Emperial Live Ceremony
Candlelight Records, 2000
REVIEW BY: Christopher Thelen
ORIGINALLY PUBLISHED: 09/07/2001
No matter how much you claim you like to bang your head, or how many posters of Iron Maiden you have in your room, there is one undeniable fact in the world of heavy metal: Death metal is very much an acquired taste. In the case of Emperial Live Ceremony, the latest release from Norway's Emperor, let's just say I haven't acquired it yet.
Oh, sure, some time ago I waxed somewhat eloquently about their
IX Equilibrium, and admired the way the band both worked in
keyboards and were able to get through an album of this genre
without resorting to the usual growls and grunts that one hears. I
also remember saying that the album was so intense that sometimes
it felt better to take it a few songs at a time. Sometimes, I think
the same approach would help with
Emperial Live Ceremony.
It's not that the band - vocalist/guitarist Ihsahn, guitarist Samoth, keyboardist/vocalist Charmond Grimloch, bassist Tyr and drummer Trym - don't prove they're adept at handling their instruments in such a challenging style of music... and the live concert is the ultimate proving ground for any band of this caliber. But Emperor falls into the trap that has nailed so many other bands from all walks of musical life - namely, they've created a live album that doesn't come close to capturing the true live experience.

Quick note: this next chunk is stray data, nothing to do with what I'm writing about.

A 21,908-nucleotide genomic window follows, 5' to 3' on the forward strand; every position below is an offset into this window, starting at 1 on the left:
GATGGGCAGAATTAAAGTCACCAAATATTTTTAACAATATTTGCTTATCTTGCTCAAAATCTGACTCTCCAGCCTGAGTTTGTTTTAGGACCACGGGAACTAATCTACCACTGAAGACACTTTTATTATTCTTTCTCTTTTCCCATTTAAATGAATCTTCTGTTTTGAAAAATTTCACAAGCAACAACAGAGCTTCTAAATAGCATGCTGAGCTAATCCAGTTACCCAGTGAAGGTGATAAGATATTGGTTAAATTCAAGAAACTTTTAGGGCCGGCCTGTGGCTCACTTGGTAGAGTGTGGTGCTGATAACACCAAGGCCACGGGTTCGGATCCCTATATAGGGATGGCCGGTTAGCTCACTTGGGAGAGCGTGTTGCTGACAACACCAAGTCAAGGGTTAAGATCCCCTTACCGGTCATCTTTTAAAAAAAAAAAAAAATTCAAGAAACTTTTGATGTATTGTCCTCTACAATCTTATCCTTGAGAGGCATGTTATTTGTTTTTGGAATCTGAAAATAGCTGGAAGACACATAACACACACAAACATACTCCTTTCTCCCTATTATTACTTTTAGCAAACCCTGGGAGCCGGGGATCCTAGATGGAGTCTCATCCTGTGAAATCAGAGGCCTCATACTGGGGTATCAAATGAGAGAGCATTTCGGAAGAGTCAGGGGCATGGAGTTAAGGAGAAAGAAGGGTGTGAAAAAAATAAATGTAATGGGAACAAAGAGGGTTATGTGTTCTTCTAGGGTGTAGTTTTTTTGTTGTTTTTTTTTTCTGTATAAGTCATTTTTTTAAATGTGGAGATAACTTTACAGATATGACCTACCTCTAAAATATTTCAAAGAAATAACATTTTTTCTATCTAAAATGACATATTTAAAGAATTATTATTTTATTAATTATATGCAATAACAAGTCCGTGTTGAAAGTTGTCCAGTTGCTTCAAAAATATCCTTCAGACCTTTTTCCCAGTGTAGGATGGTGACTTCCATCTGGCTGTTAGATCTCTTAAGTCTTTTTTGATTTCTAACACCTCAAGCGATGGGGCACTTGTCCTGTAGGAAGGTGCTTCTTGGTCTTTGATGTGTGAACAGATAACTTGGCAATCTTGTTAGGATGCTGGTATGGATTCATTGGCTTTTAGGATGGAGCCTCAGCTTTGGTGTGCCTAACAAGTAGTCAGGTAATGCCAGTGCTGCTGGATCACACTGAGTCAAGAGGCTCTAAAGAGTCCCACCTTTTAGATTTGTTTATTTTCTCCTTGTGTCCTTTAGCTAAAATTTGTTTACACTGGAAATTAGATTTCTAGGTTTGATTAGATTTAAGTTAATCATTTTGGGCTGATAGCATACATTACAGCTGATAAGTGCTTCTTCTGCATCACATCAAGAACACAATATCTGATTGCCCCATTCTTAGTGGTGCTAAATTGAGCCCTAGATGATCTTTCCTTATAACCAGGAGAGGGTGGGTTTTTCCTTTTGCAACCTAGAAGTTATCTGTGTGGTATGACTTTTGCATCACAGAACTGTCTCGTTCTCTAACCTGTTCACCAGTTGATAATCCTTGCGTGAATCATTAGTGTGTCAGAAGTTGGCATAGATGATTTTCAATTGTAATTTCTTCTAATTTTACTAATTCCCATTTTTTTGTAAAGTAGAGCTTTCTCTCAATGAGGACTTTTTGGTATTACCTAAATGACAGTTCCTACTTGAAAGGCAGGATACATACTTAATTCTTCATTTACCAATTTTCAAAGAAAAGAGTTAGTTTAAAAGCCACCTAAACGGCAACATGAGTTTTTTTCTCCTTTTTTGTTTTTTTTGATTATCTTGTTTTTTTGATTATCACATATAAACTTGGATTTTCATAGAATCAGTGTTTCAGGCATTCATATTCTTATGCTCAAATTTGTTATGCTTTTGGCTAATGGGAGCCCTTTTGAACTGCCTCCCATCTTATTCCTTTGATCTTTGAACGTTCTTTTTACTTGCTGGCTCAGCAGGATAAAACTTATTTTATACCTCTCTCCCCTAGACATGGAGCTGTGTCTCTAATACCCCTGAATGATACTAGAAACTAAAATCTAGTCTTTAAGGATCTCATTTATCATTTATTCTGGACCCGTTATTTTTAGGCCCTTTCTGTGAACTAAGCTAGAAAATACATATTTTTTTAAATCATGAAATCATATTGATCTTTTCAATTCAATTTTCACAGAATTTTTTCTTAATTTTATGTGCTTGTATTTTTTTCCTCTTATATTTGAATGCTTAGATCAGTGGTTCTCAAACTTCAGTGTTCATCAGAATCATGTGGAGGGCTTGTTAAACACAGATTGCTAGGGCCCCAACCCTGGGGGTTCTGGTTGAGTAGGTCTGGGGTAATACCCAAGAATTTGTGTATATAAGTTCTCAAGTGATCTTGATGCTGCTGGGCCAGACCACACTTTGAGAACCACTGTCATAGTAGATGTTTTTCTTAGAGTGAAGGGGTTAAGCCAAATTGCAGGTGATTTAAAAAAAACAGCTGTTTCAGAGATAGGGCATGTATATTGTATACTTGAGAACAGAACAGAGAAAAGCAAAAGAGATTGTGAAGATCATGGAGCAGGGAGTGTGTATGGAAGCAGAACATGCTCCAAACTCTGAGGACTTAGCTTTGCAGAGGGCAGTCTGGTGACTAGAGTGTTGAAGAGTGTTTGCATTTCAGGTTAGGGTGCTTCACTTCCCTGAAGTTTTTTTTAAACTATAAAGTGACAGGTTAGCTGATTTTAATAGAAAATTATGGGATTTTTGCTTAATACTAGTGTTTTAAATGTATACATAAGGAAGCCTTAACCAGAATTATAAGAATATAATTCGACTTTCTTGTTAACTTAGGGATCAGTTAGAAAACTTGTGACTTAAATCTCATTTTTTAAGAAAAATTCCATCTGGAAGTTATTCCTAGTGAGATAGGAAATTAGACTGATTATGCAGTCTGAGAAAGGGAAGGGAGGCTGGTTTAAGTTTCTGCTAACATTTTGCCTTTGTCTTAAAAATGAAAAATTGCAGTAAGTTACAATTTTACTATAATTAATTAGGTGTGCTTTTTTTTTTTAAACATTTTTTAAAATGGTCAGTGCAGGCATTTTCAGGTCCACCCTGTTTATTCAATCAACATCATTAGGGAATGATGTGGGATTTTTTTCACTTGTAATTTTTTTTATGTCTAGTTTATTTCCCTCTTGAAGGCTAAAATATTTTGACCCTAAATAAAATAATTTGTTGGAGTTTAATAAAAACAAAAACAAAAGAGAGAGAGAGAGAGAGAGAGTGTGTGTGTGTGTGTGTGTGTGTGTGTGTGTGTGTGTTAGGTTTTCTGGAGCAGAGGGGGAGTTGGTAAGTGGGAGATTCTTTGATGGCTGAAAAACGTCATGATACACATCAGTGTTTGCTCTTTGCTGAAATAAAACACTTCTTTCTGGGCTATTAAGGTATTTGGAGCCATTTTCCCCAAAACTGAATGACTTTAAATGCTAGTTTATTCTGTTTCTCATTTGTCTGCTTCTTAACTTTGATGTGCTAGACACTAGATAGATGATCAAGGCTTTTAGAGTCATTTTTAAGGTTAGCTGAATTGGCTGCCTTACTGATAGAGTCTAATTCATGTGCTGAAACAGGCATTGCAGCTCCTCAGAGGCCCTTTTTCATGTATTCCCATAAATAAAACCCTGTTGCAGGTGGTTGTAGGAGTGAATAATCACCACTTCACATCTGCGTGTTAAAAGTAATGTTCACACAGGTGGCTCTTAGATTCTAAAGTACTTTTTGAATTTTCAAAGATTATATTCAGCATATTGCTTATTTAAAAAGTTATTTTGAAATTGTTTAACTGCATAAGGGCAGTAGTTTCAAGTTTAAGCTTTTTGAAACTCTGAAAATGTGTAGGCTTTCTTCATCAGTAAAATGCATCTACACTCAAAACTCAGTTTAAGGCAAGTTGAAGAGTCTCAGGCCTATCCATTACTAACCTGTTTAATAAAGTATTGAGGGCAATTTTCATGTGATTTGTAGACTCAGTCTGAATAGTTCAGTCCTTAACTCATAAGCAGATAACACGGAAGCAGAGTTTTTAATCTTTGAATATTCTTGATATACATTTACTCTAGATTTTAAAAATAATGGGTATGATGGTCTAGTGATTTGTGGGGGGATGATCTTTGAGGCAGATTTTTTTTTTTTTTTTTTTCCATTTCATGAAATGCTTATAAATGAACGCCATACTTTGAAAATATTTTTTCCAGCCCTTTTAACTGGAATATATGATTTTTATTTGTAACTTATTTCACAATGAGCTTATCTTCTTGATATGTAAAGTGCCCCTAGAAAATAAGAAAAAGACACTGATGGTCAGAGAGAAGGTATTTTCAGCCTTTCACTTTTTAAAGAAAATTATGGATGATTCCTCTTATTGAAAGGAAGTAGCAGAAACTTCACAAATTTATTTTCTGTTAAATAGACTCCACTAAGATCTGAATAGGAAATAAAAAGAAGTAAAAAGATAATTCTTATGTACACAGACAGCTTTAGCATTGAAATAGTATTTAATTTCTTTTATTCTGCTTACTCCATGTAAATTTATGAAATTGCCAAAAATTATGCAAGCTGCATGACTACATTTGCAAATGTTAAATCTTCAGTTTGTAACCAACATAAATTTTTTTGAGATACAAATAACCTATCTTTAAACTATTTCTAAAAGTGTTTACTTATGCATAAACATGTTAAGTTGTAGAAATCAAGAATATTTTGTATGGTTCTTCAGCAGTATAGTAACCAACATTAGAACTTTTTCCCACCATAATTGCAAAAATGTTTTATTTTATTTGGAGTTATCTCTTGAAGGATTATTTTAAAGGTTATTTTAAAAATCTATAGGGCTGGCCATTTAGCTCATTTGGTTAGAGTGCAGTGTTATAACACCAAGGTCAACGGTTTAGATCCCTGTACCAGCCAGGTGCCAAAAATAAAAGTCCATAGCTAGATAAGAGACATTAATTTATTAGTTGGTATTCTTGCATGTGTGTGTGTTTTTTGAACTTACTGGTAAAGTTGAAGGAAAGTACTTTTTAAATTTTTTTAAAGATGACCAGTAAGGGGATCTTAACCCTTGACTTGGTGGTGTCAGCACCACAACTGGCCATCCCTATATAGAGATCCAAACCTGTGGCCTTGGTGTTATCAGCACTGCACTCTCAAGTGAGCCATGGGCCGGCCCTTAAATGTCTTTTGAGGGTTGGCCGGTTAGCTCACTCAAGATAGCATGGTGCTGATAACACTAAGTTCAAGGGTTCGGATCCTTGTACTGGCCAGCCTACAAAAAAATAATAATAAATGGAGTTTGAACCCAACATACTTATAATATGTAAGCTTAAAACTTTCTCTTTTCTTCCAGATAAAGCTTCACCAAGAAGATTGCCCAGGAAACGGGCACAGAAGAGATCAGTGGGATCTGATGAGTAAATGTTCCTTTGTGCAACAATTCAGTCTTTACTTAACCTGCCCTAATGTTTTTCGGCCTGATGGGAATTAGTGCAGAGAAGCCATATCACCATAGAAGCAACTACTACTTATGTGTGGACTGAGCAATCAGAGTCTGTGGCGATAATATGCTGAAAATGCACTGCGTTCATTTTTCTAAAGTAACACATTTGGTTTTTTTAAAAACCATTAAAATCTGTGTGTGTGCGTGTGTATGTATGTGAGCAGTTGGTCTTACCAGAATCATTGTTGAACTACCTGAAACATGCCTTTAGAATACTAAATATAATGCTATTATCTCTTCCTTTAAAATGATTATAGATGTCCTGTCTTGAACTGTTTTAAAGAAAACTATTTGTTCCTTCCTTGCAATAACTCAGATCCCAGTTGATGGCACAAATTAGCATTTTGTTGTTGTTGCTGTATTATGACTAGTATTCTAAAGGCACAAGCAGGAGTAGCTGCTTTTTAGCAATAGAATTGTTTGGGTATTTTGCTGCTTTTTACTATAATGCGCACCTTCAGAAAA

They try mightily - and I'll admit the inclusion of a video for "I Am The Black Wizards" at the start of the disc helps put things into perspective. (Listener's note: Track 1 of the CD is data only - DO NOT try listening to it. Skip to track 2.) But Emperial Live Ceremony quickly becomes almost an altar for the diehard Emperor fan to worship the band at, revelling in the mixture of tracks old and new. For the uninitiated (and I include myself in that flock), they may wonder just what all the fuss is.
Sure, Emperor is made up of competent musicians. But trying to pick out special moments in tracks like "Thus Spake The Nightspirit," "With Strength I Burn," "An Elegy Of Icaros" or "Inno A Satana," especially when this is one's first or second taste of the group, it's a tad overwhelming. Even for the long-time fan, this might seem like pushing the needle of adrenalin a little too far into the listener's heart. (Making a CD package that was actually readable might have helped things a little bit.)
Oh, diehard fans of Emperor will probably find little fault with Emperial Live Ceremony - and to them, I can only say with all sincerity, enjoy! Fans of death metal in general will probably find things to like about this disc, but it might not be as satisfying as it is for the diehards. Casual listeners... well, you might want to start with something earlier from Emperor's catalog, if merely to get the taste for this band. But no matter which group you fall into, Emperial Live Ceremony will probably not strike you as the best live disc, even for the black metal genre.
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